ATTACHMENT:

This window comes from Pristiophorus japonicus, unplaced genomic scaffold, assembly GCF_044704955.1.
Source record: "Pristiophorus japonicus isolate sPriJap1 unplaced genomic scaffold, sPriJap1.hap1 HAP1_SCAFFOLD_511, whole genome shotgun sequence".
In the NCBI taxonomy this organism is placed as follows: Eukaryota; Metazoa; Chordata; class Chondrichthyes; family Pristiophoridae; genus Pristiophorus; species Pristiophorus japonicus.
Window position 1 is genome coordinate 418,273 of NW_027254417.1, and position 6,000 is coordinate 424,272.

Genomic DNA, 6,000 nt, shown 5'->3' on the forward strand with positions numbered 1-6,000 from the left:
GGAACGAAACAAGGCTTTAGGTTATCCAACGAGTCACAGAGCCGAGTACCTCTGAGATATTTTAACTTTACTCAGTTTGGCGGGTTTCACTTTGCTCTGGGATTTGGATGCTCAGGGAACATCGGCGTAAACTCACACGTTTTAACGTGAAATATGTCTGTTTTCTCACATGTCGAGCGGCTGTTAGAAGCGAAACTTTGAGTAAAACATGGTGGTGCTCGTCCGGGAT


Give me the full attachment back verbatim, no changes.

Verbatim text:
This window comes from Pristiophorus japonicus, unplaced genomic scaffold, assembly GCF_044704955.1.
Source record: "Pristiophorus japonicus isolate sPriJap1 unplaced genomic scaffold, sPriJap1.hap1 HAP1_SCAFFOLD_511, whole genome shotgun sequence".
In the NCBI taxonomy this organism is placed as follows: Eukaryota; Metazoa; Chordata; class Chondrichthyes; family Pristiophoridae; genus Pristiophorus; species Pristiophorus japonicus.
Window position 1 is genome coordinate 418,273 of NW_027254417.1, and position 6,000 is coordinate 424,272.

Genomic DNA, 6,000 nt, shown 5'->3' on the forward strand with positions numbered 1-6,000 from the left:
GGAACGAAACAAGGCTTTAGGTTATCCAACGAGTCACAGAGCCGAGTACCTCTGAGATATTTTAACTTTACTCAGTTTGGCGGGTTTCACTTTGCTCTGGGATTTGGATGCTCAGGGAACATCGGCGTAAACTCACACGTTTTAACGTGAAATATGTCTGTTTTCTCACATGTCGAGCGGCTGTTAGAAGCGAAACTTTGAGTAAAACATGGTGGTGCTCGTCCGGGAT